Five women were elected to the agriculture committee for dedicated maintenance.

The women on the agriculture committee were heavily dedicated to working on the garden. Now, everything has been planted and the maintenance of the garden has been handed over to the cooperative, with bi-weekly support from GHI, providing garden labor and lessons on in season-care. After five months, when some of the crops are ready to harvest, GHI will provide nutrition trainings on the importance of consuming nutrient-dense food.

The biggest challenge GHI faces with this project is the expectation of garden maintenance. The women do not have enough time to maintain the garden on top of their regular work. After a full day of work in the factory, the women are less likely to engage in additional agricultural labor after work. As a result, GHI is trying to find a way these women can integrate their duties in the gardens into their official factory work. We hope to to encourage all women from the cooperative to get involved and learn to  reap future benefits from the garden for years to come if they put in work now. We also hope to inspire behavior change in the household by building on existing agricultural  skills and knowledge these women can take home with them.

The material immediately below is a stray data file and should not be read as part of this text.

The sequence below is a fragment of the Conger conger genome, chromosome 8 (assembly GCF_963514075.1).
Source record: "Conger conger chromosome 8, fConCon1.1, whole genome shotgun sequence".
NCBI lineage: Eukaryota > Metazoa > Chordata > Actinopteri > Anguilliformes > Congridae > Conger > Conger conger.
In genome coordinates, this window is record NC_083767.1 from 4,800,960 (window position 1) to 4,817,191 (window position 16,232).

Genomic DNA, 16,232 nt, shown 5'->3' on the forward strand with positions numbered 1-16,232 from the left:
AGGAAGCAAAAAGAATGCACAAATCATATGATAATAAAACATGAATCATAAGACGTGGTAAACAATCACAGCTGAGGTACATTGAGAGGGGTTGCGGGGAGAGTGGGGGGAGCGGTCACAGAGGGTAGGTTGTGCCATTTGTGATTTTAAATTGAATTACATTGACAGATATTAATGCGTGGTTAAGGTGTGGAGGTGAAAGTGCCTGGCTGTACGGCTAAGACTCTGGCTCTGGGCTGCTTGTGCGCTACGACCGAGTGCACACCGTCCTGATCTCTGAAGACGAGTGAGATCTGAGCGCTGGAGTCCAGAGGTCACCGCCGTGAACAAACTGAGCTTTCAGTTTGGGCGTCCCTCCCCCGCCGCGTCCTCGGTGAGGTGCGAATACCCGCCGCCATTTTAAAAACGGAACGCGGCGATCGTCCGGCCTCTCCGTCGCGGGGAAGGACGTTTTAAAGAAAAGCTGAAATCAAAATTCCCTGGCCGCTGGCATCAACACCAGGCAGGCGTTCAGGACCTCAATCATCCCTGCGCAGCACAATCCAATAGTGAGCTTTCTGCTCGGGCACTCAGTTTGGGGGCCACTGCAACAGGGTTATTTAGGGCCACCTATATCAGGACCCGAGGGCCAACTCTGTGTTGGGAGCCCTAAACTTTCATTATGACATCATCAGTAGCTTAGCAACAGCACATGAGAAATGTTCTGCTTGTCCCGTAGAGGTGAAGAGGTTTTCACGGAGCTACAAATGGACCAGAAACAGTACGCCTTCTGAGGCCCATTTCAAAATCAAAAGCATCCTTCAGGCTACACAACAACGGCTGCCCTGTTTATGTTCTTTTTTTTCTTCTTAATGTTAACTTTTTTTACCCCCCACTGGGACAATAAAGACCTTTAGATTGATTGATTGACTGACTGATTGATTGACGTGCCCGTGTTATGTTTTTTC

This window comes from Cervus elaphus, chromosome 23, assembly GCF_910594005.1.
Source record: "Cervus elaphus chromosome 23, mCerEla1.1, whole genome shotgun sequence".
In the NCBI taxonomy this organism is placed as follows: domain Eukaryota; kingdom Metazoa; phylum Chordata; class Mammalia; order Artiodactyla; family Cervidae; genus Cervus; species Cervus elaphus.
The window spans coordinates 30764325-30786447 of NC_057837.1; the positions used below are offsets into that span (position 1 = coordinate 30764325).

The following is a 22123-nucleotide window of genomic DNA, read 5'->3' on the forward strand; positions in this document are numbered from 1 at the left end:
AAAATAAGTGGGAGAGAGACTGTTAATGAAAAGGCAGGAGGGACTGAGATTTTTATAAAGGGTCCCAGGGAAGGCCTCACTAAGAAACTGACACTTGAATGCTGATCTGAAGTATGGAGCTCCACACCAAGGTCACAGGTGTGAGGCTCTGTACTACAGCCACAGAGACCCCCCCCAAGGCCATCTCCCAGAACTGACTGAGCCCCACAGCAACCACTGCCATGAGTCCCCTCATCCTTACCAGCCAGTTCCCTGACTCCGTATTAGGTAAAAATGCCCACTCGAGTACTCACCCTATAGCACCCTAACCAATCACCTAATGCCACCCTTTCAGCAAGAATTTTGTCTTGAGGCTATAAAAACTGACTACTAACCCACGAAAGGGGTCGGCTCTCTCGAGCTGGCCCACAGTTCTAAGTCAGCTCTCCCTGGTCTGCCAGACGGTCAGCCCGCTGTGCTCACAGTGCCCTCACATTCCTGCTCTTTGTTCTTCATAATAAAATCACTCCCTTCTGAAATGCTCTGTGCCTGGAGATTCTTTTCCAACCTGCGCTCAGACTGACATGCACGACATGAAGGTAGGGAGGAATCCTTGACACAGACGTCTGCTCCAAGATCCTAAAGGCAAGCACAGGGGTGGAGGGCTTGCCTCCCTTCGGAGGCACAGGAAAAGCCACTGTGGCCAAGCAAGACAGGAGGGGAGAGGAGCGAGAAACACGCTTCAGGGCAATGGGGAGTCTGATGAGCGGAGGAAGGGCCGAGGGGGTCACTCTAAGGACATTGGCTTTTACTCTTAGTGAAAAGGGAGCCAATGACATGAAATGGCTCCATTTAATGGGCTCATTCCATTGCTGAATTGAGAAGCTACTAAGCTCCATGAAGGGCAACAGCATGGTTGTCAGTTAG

Mulching the plots after weeding.

The garden project has been a wonderful partnership, made possible with the help of dedicated,  hard working people. As with any project, there are challenges that must be confronted, but they come hand-in-hand with tangible success. Today, our triumphs come in the form of germinating beets and the smiling faces of the five leading women working with GHI on the ADC garden. These small rewards make every challenge worth the effort. So, if you ever find yourself with a Kate Spade handbag draped on your shoulder labeled, “Made in Rwanda,” find assurance in knowing the women who made your handbag are being provided with knowledge and resources to live healthier lives.

 

Blog by Farm Fellow Jessie Kanter

Help ADC Masoro cultivate their garden with a donation